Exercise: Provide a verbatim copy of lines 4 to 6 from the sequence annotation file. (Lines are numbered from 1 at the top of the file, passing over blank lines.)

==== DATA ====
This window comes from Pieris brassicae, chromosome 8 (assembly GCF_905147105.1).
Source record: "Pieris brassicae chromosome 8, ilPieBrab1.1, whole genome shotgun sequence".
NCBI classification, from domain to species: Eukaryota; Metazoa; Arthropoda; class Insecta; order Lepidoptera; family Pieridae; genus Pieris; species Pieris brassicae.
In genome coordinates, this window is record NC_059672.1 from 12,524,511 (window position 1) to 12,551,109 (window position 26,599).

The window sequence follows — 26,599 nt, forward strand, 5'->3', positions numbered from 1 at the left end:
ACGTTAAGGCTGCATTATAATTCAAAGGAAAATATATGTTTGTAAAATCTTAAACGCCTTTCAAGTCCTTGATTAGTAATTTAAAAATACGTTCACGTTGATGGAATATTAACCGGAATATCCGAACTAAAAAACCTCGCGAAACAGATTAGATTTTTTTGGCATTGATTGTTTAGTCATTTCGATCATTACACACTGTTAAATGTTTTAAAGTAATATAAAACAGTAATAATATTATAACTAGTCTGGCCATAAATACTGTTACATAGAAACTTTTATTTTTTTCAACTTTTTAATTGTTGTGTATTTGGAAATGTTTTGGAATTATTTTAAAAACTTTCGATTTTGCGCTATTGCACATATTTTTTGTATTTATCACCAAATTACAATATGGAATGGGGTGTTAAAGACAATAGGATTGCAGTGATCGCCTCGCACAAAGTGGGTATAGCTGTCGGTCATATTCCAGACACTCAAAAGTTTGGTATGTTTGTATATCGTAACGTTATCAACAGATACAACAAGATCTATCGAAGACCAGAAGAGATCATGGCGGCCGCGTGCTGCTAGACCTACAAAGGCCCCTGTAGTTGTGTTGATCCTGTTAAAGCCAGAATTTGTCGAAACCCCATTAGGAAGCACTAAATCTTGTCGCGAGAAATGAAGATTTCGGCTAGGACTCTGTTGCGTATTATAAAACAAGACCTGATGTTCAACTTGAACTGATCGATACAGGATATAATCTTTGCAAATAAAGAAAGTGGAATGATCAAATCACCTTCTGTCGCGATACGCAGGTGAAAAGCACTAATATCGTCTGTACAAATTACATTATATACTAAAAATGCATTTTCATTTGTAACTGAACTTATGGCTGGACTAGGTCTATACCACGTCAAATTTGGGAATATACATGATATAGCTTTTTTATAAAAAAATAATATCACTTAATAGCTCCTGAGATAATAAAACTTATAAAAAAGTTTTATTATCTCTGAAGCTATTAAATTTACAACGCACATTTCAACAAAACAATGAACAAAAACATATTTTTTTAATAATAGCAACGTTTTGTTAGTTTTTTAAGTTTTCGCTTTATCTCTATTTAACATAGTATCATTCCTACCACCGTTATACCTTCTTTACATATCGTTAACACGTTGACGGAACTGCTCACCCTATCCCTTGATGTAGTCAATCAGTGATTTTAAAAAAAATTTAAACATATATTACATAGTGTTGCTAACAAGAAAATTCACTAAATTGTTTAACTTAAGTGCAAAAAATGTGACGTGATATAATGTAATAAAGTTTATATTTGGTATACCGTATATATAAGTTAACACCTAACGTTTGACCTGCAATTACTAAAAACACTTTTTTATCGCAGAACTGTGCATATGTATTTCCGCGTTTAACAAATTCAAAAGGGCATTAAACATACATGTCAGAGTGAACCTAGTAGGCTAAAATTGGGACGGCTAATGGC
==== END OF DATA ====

In genome coordinates, this window is record NC_059672.1 from 12,524,511 (window position 1) to 12,551,109 (window position 26,599).

The window sequence follows — 26,599 nt, forward strand, 5'->3', positions numbered from 1 at the left end:
ACGTTAAGGCTGCATTATAATTCAAAGGAAAATATATGTTTGTAAAATCTTAAACGCCTTTCAAGTCCTTGATTAGTAATTTAAAAATACGTTCACGTTGATGGAATATTAACCGGAATATCCGAACTAAAAAACCTCGCGAAACAGATTAGATTTTTTTGGCATTGATTGTTTAGTCATTTCGATCATTACACACTGTTAAATGTTTTAAAGTAATATAAAACAGTAATAATATTATAACTAGTCTGGCCATAAATACTGTTACATAGAAACTTTTATTTTTTTCAACTTTTTAATTGTTGTGTATTTGGAAATGTTTTGGAATTATTTTAAAAACTTTCGATTTTGCGCTATTGCACATATTTTTTGTATTTATCACCAAATTACAATATGGAATGGGGTGTTAAAGACAATAGGATTGCAGTGATCGCCTCGCACAAAGTGGGTATAGCTGTCGGTCATATTCCAGACACTCAAAAGTTTGGTATGTTTGTATATCGTAACGTTATCAACAGATACAACAAGATCTATCGAAGACCAGAAGAGATCATGGCGGCCGCGTGCTGCTAGACCTACAAAGGCCCCTGTAGTTGTGTTGATCCTGTTAAAGCCAGAATTTGTCGAAACCCCATTAGGAAGCACTAAATCTTGTCGCGAGAAATGAAGATTTCGGCTAGGACTCTGTTGCGTATTATAAAACAAGACCTGATGTTCAACTTGAACTGATCGATACAGGATATAATCTTTGCAAATAAAGAAAGTGGAATGATCAAATCACCTTCTGTCGCGATACGCAGGTGAAAAGCACTAATATCGTCTGTACAAATTACATTATATACTAAAAATGCATTTTCATTTGTAACTGAACTTATGGCTGGACTAGGTCTATACCACGTCAAATTTGGGAATATACATGATATAGCTTTTTTATAAAAAAATAATATCACTTAATAGCTCCTGAGATAATAAAACTTATAAAAAAGTTTTATTATCTCTGAAGCTATTAAATTTACAACGCACATTTCAACAAAACAATGAACAAAAACATATTTTTTTAATAATAGCAACGTTTTGTTAGTTTTTTAAGTTTTCGCTTTATCTCTATTTAACATAGTATCATTCCTACCACCGTTATACCTTCTTTACATATCGTTAACACGTTGACGGAACTGCTCACCCTATCCCTTGATGTAGTCAATCAGTGATTTTAAAAAAAATTTAAACATATATTACATAGTGTTGCTAACAAGAAAATTCACTAAATTGTTTAACTTAAGTGCAAAAAATGTGACGTGATATAATGTAATAAAGTTTATATTTGGTATACCGTATATATAAGTTAACACCTAACGTTTGACCTGCAATTACTAAAAACACTTTTTTATCGCAGAACTGTGCATATGTATTTCCGCGTTTAACAAATTCAAAAGGGCATTAAACATACATGTCAGAGTGAACCTAGTAGGCTAAAATTGGGACGGCTAATGGC